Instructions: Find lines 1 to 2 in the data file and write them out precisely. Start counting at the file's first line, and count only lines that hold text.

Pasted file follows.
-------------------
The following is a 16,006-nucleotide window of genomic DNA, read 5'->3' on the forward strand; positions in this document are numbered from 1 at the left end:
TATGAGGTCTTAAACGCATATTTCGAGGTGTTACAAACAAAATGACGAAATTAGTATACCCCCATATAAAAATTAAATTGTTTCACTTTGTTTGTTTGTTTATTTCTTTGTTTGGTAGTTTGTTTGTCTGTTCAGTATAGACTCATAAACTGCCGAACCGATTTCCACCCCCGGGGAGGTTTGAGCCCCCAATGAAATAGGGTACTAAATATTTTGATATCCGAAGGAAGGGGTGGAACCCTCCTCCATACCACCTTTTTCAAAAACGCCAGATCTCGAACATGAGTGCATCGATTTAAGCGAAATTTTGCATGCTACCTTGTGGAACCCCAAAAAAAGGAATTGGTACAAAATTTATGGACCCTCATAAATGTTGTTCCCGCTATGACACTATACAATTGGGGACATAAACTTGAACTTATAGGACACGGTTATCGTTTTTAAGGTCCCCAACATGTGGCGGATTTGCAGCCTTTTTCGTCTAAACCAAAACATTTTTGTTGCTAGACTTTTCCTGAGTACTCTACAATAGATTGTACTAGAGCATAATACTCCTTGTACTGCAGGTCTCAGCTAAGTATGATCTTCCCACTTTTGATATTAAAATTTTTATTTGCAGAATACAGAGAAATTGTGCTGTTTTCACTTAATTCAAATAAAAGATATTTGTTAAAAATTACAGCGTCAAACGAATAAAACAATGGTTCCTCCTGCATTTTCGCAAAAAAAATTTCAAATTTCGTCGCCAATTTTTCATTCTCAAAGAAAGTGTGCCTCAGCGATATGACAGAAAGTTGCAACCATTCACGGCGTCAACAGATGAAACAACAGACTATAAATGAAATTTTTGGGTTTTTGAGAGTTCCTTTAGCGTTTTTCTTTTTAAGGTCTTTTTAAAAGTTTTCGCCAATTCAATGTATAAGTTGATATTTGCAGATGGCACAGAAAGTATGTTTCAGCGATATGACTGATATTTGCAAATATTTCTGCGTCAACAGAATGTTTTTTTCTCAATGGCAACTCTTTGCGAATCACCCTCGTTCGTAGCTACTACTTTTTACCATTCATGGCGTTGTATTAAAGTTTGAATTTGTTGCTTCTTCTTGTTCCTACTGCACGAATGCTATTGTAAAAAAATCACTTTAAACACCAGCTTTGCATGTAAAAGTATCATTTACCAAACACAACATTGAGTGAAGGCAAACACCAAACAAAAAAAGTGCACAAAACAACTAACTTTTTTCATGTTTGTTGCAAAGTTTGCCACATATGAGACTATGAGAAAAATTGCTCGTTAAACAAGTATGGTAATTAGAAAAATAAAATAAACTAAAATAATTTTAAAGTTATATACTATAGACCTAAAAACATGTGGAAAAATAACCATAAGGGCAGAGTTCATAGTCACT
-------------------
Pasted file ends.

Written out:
The following is a 16,006-nucleotide window of genomic DNA, read 5'->3' on the forward strand; positions in this document are numbered from 1 at the left end:
TATGAGGTCTTAAACGCATATTTCGAGGTGTTACAAACAAAATGACGAAATTAGTATACCCCCATATAAAAATTAAATTGTTTCACTTTGTTTGTTTGTTTATTTCTTTGTTTGGTAGTTTGTTTGTCTGTTCAGTATAGACTCATAAACTGCCGAACCGATTTCCACCCCCGGGGAGGTTTGAGCCCCCAATGAAATAGGGTACTAAATATTTTGATATCCGAAGGAAGGGGTGGAACCCTCCTCCATACCACCTTTTTCAAAAACGCCAGATCTCGAACATGAGTGCATCGATTTAAGCGAAATTTTGCATGCTACCTTGTGGAACCCCAAAAAAAGGAATTGGTACAAAATTTATGGACCCTCATAAATGTTGTTCCCGCTATGACACTATACAATTGGGGACATAAACTTGAACTTATAGGACACGGTTATCGTTTTTAAGGTCCCCAACATGTGGCGGATTTGCAGCCTTTTTCGTCTAAACCAAAACATTTTTGTTGCTAGACTTTTCCTGAGTACTCTACAATAGATTGTACTAGAGCATAATACTCCTTGTACTGCAGGTCTCAGCTAAGTATGATCTTCCCACTTTTGATATTAAAATTTTTATTTGCAGAATACAGAGAAATTGTGCTGTTTTCACTTAATTCAAATAAAAGATATTTGTTAAAAATTACAGCGTCAAACGAATAAAACAATGGTTCCTCCTGCATTTTCGCAAAAAAAATTTCAAATTTCGTCGCCAATTTTTCATTCTCAAAGAAAGTGTGCCTCAGCGATATGACAGAAAGTTGCAACCATTCACGGCGTCAACAGATGAAACAACAGACTATAAATGAAATTTTTGGGTTTTTGAGAGTTCCTTTAGCGTTTTTCTTTTTAAGGTCTTTTTAAAAGTTTTCGCCAATTCAATGTATAAGTTGATATTTGCAGATGGCACAGAAAGTATGTTTCAGCGATATGACTGATATTTGCAAATATTTCTGCGTCAACAGAATGTTTTTTTCTCAATGGCAACTCTTTGCGAATCACCCTCGTTCGTAGCTACTACTTTTTACCATTCATGGCGTTGTATTAAAGTTTGAATTTGTTGCTTCTTCTTGTTCCTACTGCACGAATGCTATTGTAAAAAAATCACTTTAAACACCAGCTTTGCATGTAAAAGTATCATTTACCAAACACAACATTGAGTGAAGGCAAACACCAAACAAAAAAAGTGCACAAAACAACTAACTTTTTTCATGTTTGTTGCAAAGTTTGCCACATATGAGACTATGAGAAAAATTGCTCGTTAAACAAGTATGGTAATTAGAAAAATAAAATAAACTAAAATAATTTTAAAGTTATATACTATAGACCTAAAAACATGTGGAAAAATAACCATAAGGGCAGAGTTCATAGTCACT